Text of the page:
Children are one of the most universal themes that unite us all. This is a group of children who were
displaced by conflict in the state of Gujarat, in Ahmedabad, India.

4. Know your equipment

If you exude apprehension or tension, people pick up on it and cannot relax with the added element of a camera. Know your equipment so that you can focus on relating to your subjects. Your confidence in yourself will instill confidence in them. For me, simplicity is the key to success. I never bring new gear on an assignment or a trip, it's always tested at home first, and I bring backups on the real trip. Simple is always better. It's okay to use the latest and greatest technology, but know how to use it before you start your trip.

I’ve been using Nikon equipment for many years. I test my cameras and lenses thoroughly, as soon as I get them. I want to be
so comfortable with them that I could operate the gear in the dark. This image of the wrestlers had beautiful but extremely tricky lighting.
I had to adjust my settings quickly to capture this shot successfully before the light was gone.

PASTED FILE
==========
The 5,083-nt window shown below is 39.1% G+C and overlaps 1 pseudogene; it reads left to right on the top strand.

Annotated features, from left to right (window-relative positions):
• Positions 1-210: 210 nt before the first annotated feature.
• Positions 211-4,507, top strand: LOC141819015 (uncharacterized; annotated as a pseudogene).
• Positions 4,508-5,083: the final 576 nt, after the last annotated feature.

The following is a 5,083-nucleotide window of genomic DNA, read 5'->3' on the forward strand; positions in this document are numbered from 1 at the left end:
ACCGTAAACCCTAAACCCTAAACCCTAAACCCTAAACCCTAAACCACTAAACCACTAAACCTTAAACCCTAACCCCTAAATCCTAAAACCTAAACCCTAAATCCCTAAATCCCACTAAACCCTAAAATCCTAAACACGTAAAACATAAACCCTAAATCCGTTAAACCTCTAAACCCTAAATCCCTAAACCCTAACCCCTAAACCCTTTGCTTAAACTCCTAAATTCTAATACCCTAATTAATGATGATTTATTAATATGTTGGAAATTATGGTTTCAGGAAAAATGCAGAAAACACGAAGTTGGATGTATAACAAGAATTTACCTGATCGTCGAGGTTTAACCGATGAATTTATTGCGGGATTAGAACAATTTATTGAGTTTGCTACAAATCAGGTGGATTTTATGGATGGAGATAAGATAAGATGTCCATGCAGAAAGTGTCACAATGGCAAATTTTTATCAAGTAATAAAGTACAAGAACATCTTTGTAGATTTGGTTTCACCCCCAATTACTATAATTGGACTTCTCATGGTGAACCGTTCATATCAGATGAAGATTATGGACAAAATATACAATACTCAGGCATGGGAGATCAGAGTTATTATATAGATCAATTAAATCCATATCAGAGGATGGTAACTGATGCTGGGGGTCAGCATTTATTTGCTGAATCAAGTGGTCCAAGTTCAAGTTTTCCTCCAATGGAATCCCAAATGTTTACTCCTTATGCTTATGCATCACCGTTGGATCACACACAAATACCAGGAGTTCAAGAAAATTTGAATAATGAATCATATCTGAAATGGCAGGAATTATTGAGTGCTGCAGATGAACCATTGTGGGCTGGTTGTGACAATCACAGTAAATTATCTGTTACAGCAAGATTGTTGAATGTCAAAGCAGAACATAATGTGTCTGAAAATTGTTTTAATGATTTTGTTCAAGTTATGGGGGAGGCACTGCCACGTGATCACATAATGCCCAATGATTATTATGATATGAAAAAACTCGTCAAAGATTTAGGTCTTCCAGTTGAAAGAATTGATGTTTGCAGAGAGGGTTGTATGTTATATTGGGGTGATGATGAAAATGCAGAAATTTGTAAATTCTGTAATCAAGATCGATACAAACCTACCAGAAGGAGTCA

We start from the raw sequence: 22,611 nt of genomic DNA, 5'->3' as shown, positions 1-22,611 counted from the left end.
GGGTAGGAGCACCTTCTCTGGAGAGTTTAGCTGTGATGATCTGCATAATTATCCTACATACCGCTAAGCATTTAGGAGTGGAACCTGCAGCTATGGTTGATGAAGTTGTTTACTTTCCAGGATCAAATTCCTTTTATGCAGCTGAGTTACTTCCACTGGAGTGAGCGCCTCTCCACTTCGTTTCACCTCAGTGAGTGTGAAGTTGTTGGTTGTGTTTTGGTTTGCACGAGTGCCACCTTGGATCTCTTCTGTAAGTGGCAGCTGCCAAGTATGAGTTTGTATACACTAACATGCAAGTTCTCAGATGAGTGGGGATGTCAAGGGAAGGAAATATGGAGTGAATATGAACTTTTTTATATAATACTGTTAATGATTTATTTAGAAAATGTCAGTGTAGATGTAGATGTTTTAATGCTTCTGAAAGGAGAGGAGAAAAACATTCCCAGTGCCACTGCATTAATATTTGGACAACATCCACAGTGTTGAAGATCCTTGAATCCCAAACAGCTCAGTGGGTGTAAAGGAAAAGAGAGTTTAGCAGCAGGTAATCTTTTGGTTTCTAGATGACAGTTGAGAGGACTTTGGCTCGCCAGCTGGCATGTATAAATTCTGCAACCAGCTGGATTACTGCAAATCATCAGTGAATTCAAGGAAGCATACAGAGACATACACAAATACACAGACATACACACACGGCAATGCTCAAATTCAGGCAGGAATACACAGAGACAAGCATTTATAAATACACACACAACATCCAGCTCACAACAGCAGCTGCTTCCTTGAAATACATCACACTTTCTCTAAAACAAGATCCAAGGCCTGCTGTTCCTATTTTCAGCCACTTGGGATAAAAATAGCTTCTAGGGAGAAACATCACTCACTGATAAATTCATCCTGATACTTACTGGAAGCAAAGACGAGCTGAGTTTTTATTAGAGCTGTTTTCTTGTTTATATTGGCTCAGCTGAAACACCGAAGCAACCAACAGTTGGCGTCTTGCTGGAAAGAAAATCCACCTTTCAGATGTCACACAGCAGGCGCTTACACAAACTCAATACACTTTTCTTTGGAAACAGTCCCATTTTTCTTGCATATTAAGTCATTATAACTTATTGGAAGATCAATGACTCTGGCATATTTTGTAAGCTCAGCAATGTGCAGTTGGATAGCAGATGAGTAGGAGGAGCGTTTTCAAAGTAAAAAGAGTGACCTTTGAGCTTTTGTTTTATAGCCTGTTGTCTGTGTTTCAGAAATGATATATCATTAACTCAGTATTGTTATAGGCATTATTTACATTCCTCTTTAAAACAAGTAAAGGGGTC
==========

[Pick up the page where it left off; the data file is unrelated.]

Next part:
5. Keep good notes

You think you will remember everyone you meet, but time and age fade the memory. In the past, I used to take down people’s names and a short description of what they were wearing, or some distinguishing feature about them. I would get back home, start looking through my notes and discover many of the girls I was photographing wearing similar-looking pink dresses. Now I carry my phone, loaded with a model-release app called EZ Release, which allows me to take pictures and get their consent at the same time. I also make a habit of writing captions and labeling images right after a trip ends, and not procrastinating. 

Use your phone to take notes, get releases, and remember the people you meet on your travels. 

6. Dress appropriately

Fit in with the scene. Understated is always best. Again, sensitivity for the mores and norms of where you are goes a long way to being accepted. A female photographer may want to wear a scarf to cover her head in some cultures. It's one of the most visible ways to show respect for local sensibilities. I also avoid looking like the stereotypical photographer (black cargo pants or vests with lots of pockets).